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Lesson 3: “All Future Generations” *

Introduction: After Adam and Eve sinned, the course of humanity took a real downward spiral. This week we look at two sides of God's reaction to sin. The one side is judgment, the other side is the blessings of a special, protective relationship for those who reject sin. Let's dive into our lesson to learn about Noah's special relationship with God.

  1.         The Spread of Sin

  1.         Read Genesis 4:8-9. List for me the sins that you find in these two verses?

  1.         How did we move, in one generation, from the original sin of distrusting God to the sin of murder?

  1.         Read Genesis 4:10-16. God did not execute Cain in punishment for the murder. More than that, God protected Cain by putting a mark on him. Why did God show such mercy to Cain?

  1.         Why did Cain think God was being harsh? (He could no longer pursue his job. He could no longer be with his family.)

  1.         What punishment would be imposed on anyone who killed Cain?

  1.         In the introduction I wrote of the blessings of protection for those who reject sin. How do you explain this situation?

  1.         If you continue in Genesis 4 you will read about Cain's descendants. Read Genesis 4:19-22. What impresses you about these verses? What stands out? (We have the first example of polygamy. We can see the beginning of the breakdown of marriage. But we also see great advances in learning and culture. We have the introduction of musical instruments and the invention of bronze and iron tools. We also see that man is domesticating the animals. This gives us a picture of a smart group of people who may be walking away from God.)

  1.         Read Genesis 4:23-24. What do you think about the Lamech's attitude about killing?

  1.         What is he saying in these verses? (It appears that he is claiming self-defense for the killing. Whatever the extent of his justification for the killing, he is concerned about revenge against him. For that reason he recites the protection God gave to Cain ( Genesis 4:15), and says that God should be more anxious to protect him (Lamech) because his killing was in self-defense, and not a murder as in Cain's case.)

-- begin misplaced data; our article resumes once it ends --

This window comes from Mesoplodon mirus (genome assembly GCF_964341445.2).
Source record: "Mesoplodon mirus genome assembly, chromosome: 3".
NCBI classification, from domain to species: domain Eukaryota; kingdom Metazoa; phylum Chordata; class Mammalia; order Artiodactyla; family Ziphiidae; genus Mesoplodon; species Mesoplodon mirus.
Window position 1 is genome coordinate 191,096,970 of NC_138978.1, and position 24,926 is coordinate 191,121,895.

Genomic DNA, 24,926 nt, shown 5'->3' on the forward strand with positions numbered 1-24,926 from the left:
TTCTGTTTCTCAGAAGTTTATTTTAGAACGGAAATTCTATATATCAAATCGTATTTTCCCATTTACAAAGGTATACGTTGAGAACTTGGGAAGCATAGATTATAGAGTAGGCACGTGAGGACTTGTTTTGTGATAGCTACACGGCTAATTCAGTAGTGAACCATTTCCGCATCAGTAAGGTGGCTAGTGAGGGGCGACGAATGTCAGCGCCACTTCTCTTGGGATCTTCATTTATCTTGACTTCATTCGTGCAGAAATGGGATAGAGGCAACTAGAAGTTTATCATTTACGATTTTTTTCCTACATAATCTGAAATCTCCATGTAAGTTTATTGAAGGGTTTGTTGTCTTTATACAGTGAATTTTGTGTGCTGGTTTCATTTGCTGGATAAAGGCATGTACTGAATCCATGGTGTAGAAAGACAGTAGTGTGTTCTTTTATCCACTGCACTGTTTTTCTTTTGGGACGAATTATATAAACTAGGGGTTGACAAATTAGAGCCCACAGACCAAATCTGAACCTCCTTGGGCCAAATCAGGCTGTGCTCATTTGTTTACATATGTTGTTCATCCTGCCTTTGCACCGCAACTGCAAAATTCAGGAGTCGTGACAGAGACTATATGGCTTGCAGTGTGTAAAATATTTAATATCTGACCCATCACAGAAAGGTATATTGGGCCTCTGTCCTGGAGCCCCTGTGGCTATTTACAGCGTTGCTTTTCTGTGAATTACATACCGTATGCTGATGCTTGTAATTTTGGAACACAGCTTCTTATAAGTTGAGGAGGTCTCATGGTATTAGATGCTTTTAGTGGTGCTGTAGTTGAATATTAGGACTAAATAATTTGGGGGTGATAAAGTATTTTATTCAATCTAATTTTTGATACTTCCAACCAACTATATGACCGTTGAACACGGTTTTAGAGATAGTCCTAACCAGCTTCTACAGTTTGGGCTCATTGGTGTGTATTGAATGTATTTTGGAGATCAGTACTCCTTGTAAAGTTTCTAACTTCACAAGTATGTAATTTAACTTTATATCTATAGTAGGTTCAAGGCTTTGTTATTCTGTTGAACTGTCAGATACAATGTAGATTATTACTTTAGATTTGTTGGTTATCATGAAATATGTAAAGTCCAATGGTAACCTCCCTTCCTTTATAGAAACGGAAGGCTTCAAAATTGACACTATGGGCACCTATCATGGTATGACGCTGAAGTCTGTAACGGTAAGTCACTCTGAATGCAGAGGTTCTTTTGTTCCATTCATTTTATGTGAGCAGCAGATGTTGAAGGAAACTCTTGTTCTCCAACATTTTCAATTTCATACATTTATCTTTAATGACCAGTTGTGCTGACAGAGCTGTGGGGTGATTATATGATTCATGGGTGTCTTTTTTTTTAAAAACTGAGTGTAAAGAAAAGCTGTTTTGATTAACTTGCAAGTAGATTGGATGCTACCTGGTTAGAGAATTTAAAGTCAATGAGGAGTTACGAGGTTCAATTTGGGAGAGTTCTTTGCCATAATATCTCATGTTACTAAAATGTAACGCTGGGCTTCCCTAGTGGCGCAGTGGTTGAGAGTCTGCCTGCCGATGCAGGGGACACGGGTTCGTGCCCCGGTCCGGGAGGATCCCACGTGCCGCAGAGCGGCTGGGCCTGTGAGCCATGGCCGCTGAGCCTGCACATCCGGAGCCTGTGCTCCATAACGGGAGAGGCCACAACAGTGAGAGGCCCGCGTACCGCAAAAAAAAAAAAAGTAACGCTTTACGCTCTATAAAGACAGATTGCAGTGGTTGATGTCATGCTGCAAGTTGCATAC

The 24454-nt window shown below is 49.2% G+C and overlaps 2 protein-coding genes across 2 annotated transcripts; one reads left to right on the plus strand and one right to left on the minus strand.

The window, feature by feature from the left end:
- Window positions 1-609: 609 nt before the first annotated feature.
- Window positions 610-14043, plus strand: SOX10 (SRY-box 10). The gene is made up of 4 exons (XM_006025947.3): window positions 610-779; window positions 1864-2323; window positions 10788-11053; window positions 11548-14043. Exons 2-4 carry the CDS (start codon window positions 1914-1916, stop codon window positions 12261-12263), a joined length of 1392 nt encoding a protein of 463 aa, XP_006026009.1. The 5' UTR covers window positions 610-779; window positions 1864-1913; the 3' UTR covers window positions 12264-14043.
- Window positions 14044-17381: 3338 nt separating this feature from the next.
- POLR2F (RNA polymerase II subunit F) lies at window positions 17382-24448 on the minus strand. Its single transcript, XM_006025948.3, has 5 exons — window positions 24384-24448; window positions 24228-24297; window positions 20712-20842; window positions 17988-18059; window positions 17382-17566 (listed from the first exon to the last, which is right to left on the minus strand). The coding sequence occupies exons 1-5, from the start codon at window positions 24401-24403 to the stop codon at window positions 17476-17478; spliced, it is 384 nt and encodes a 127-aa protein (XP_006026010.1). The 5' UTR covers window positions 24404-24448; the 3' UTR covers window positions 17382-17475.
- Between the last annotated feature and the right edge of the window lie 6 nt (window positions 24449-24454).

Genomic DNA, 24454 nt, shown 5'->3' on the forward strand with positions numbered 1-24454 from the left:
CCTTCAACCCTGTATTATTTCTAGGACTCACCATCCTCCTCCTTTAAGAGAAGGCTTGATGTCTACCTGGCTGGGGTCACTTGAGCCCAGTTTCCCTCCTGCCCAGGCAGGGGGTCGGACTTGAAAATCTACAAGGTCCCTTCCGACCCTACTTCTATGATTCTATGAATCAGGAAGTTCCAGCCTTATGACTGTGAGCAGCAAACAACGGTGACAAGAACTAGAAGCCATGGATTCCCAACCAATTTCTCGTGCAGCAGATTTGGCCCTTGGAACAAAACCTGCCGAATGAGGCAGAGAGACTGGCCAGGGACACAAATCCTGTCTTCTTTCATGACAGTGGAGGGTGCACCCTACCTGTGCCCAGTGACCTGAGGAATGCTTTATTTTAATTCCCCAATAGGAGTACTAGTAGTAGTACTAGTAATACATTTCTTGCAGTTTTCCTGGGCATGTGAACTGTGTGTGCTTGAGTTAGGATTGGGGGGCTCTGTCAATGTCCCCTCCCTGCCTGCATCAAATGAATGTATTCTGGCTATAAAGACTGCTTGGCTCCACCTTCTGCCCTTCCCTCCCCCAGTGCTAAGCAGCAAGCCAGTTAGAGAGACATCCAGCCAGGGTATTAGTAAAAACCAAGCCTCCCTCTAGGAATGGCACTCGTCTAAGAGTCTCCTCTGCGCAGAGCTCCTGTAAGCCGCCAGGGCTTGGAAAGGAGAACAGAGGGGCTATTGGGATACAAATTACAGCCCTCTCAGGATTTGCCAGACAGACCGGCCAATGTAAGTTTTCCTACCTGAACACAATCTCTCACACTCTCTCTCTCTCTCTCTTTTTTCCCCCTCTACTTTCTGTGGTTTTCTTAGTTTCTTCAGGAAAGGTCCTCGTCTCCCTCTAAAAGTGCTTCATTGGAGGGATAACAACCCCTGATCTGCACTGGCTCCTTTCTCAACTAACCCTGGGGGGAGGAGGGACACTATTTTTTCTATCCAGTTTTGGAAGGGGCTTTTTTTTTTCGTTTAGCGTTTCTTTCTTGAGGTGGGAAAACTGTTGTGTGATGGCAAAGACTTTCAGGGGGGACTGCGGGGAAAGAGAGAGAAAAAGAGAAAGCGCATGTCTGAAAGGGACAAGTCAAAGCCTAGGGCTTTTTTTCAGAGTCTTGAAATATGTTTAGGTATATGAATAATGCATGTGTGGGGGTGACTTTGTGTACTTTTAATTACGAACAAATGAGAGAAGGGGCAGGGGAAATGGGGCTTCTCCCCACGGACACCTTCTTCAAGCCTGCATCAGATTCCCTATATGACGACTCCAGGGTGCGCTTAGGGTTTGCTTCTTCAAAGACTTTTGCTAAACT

1.         What general impression do you get of Cain's descendants? (Smart, some evil, but a knowledge of God.)

  1.         Noah

  1.         Read Genesis 6:5-6. What was the state of civilization during the time of Noah?

  1.         What was God's attitude about His creation?

  1.         Read Genesis 6:7-8. Was Noah like those around him?

  1.         Read Genesis 6:9. What made Noah different?

  1.         This verse says Noah "walked with God." Is God Noah's exercise partner? If not, what does this mean? ( 1 John 1:6-7 sheds light on this. "Walk," means the habits of life. What do you normally do? Where are you headed? Do you "walk" in darkness or in light? Noah's habit was to be in accord with God's will. That was the direction of his life.)

  1.         Do you think a person's "walk" primarily refers to actions or thoughts?

  1.         Compare the "walk" of the wicked in Genesis 6:5. What aspect of life was God focused on for the wicked? (Their thoughts.)

  1.         How do your thoughts fit into these two opposite examples? Regardless of whether you behave yourself in your day to day living, are your thoughts mostly wicked or mostly in tune with God?

  1.         In Genesis 6:13-17 God reveals to Noah that He is going to destroy the earth with a flood. God gives Noah exact instructions on how to build a giant boat so that Noah, his family and a representative sample of the animals can survive. Read Genesis 6:18. What do you think are the terms of this covenant with Noah?

  1.         We know from Genesis 6:9 that Noah was already "righteous” and “blameless” in his generation. If Noah was already righteous, would that be a term of the covenant?